Insights & News

​Why the Global Shortage of Supply Chain Workers Matters to You—and What You Can Do About It

Posted On March 15, 2017

Here’s the good news:

The world economy is growing. In the United States, family incomes are up for the first time in a long time, unemployment is low, in February the number of jobs grew faster than expected, and people are spending money. Even the housing market is finally back, with the construction of new homes happening at a rate not seen since before the economic downturn. Across the world, the long-term trend of developing nations becoming important economic players—and creating their own middle class—continues. Research by consulting firm McKinsey shows by 2022, 76% of all Chinese citizens will be part of that country’s middle class.

The result? A lot of people are buying things. Most of the stuff going into those new American homes and in the living rooms of the new Chinese middle class starts life as a product or part on a shelf somewhere in a warehouse. A growing economy means more stuff coming off those warehouse shelves, more shipments and containers moving across oceans, and more shipping coordinators tracking all those deliveries traveling across the world.And according to a survey conducted by SCM World, a growing global economy means increased demand for workers in the supply chain sector.

That’s great news—growing economies creating more demand for labor is exactly what everyone wants.

The only problem?

SCM’s data indicates there aren’t enough workers to fill open positions—which makes sense. The demand creating the need for these jobs inherently means there will be fewer workers to fill the open positions. While unemployment data in the United States isn’t exact—and excludes workers who’ve stopped looking for a job—the current low unemployment rate means there are relatively fewer workers looking for a job. Of course, the labor shortages in warehouses and behind the wheel of trucks are one reason so many companies are exploring automation, advanced robotics, and self-driving automobiles. But for the vast majority of the world’s suppliers, robots with arms that can remove items from warehouse shelves and trucks controlled by artificial intelligence are a long way away. In the meantime, the labor shortage across the world means supply chains are going to be stretched thin. And a thinly stretched workforce is a workforce that’s going to eventually make mistakes, potentially leaving your shipment stranded or in an unknown location.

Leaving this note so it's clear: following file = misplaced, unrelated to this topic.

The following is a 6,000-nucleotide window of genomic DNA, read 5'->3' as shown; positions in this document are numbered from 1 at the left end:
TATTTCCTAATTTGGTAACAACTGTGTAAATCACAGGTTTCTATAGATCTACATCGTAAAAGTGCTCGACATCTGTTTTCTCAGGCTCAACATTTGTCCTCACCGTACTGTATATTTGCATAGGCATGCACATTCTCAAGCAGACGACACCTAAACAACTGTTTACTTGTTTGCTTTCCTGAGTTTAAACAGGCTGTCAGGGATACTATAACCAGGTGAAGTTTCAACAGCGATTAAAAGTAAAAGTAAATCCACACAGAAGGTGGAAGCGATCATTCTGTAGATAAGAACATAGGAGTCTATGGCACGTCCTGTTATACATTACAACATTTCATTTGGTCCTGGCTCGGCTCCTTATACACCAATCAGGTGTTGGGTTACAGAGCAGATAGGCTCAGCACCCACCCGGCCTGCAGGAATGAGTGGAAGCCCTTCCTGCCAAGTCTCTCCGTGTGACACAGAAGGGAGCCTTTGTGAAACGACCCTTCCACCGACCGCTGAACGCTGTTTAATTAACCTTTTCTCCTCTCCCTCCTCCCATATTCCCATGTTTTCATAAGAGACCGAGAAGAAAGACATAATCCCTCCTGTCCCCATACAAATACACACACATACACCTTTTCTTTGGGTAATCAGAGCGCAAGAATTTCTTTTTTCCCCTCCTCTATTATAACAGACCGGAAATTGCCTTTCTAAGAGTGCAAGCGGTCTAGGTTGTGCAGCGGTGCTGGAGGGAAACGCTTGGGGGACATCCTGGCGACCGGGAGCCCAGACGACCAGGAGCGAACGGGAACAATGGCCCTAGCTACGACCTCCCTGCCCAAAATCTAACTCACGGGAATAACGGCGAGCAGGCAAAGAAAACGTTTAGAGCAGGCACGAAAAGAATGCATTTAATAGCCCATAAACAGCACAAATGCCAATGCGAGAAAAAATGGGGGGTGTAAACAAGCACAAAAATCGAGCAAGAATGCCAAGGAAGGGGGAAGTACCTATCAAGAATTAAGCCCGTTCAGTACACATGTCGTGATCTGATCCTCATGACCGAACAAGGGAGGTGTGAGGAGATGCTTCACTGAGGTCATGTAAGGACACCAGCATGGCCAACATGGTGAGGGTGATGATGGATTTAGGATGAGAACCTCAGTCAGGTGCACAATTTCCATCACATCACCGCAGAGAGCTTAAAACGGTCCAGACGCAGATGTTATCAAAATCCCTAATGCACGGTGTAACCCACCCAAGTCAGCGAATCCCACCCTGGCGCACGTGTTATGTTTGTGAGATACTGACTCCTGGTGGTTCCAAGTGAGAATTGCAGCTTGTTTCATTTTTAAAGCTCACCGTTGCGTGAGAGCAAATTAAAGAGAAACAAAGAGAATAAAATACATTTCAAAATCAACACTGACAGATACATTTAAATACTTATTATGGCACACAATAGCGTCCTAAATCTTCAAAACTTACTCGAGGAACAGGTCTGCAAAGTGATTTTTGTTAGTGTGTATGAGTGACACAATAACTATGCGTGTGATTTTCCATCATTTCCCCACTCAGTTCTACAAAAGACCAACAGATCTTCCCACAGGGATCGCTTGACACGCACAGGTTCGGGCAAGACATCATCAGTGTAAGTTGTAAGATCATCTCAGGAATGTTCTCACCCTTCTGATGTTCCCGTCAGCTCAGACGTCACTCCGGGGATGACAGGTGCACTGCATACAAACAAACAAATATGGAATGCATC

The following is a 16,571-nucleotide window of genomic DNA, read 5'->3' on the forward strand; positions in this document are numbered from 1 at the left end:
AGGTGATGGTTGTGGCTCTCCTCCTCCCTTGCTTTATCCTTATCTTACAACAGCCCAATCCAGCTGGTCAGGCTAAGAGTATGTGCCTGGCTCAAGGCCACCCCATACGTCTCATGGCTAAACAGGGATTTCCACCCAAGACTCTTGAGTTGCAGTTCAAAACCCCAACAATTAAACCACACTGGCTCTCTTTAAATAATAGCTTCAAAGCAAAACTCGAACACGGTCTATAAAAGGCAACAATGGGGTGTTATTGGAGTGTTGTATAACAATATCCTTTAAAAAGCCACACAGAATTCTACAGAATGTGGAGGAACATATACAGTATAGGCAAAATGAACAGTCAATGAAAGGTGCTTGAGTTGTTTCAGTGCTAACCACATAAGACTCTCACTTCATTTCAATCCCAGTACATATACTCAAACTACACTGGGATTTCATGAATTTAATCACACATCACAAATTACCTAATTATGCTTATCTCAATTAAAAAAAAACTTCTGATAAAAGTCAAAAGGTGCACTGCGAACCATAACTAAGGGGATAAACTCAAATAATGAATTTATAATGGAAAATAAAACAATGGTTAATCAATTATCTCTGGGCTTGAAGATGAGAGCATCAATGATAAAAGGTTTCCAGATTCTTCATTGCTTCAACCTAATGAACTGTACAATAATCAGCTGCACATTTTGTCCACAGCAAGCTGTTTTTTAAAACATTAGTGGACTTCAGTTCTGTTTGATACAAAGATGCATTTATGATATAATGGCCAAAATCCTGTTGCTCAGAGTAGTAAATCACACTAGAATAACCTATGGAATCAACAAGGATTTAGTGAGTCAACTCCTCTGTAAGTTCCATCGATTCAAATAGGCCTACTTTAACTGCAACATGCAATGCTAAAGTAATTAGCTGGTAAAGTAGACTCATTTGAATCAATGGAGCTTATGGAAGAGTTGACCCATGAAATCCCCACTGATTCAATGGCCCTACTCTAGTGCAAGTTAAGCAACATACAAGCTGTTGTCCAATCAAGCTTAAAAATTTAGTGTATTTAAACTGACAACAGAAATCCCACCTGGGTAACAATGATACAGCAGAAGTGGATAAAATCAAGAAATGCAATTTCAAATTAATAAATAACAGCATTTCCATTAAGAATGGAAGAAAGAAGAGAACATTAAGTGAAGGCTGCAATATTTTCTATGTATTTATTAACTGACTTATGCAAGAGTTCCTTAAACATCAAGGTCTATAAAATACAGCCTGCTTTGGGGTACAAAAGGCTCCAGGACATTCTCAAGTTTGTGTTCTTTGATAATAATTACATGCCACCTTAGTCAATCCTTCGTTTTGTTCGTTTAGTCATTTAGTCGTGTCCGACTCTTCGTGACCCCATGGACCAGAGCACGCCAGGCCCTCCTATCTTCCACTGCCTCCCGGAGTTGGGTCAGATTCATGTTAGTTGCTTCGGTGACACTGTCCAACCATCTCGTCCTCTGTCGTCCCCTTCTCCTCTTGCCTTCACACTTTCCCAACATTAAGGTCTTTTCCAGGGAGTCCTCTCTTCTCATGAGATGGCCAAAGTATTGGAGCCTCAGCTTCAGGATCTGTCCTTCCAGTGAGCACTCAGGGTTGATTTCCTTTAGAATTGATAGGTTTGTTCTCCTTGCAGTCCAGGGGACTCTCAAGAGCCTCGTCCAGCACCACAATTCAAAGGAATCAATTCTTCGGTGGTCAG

Today’s market is too competitive for you to experience a shipment stuck in limbo because one of your supply chain partners simply can’t fill open positions. And while there is little you can do to address the challenges of the global labor market, you can increase visibility within your supply chain. In a global economy experiencing a shortage of everything from warehouse workers to truck drivers, using supply chain technology and logistics solutions that provide increased visibility will be critically important.

Flat World Supply Chain provides that visibility, along with unparalleled customer service and a partnership with our clients based on excellence in everything we do. Further, the entire Flat World Holdings family of companies (Flat World Supply Chain, Flat World Hospitality, Ram International, Ram Custom Crating, and Prologue Technology) deliver a suite of supply chain solutions for all your logistics needs. The supply chain and logistics sector is like any other sector—a shortage of workers increases the risk of mistakes.

You can’t afford that. Flat World Holdings gives you the visibility you need and the excellence you require to build a high-performing supply chain—even when that supply chain is stretched thin by a world buying more and more of the things you make.